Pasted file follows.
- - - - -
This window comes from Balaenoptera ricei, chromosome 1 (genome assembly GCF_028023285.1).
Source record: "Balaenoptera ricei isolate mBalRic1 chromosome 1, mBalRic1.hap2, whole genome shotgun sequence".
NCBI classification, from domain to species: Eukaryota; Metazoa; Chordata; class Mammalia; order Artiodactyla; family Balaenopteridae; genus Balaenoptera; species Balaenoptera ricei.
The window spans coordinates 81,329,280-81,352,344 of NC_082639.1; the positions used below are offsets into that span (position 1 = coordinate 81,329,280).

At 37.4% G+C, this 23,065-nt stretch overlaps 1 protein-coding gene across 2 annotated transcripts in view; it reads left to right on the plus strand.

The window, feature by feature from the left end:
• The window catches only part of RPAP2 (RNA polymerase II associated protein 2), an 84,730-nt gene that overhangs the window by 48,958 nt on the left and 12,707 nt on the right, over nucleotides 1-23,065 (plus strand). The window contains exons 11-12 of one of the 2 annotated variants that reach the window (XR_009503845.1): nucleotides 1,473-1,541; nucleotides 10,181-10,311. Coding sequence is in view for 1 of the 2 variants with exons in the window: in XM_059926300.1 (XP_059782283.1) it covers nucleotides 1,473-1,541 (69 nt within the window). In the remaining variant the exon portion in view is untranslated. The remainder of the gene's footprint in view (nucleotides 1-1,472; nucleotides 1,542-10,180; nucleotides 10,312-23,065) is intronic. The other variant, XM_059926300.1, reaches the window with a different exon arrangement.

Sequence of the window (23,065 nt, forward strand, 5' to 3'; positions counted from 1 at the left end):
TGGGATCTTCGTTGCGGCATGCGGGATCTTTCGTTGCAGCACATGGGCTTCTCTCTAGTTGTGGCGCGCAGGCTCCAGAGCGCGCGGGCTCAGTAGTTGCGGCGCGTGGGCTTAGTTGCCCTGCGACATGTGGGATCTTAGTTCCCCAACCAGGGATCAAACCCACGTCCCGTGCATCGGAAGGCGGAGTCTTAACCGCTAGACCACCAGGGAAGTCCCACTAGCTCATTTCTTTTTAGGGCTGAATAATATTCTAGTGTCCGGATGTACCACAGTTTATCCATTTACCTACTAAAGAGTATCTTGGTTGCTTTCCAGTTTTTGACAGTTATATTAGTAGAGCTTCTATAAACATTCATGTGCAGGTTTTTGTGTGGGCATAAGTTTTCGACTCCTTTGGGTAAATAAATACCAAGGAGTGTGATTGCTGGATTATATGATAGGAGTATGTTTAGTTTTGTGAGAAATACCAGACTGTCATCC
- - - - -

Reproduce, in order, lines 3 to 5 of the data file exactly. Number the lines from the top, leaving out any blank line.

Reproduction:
NCBI classification, from domain to species: Eukaryota; Metazoa; Chordata; class Mammalia; order Artiodactyla; family Balaenopteridae; genus Balaenoptera; species Balaenoptera ricei.
The window spans coordinates 81,329,280-81,352,344 of NC_082639.1; the positions used below are offsets into that span (position 1 = coordinate 81,329,280).

At 37.4% G+C, this 23,065-nt stretch overlaps 1 protein-coding gene across 2 annotated transcripts in view; it reads left to right on the plus strand.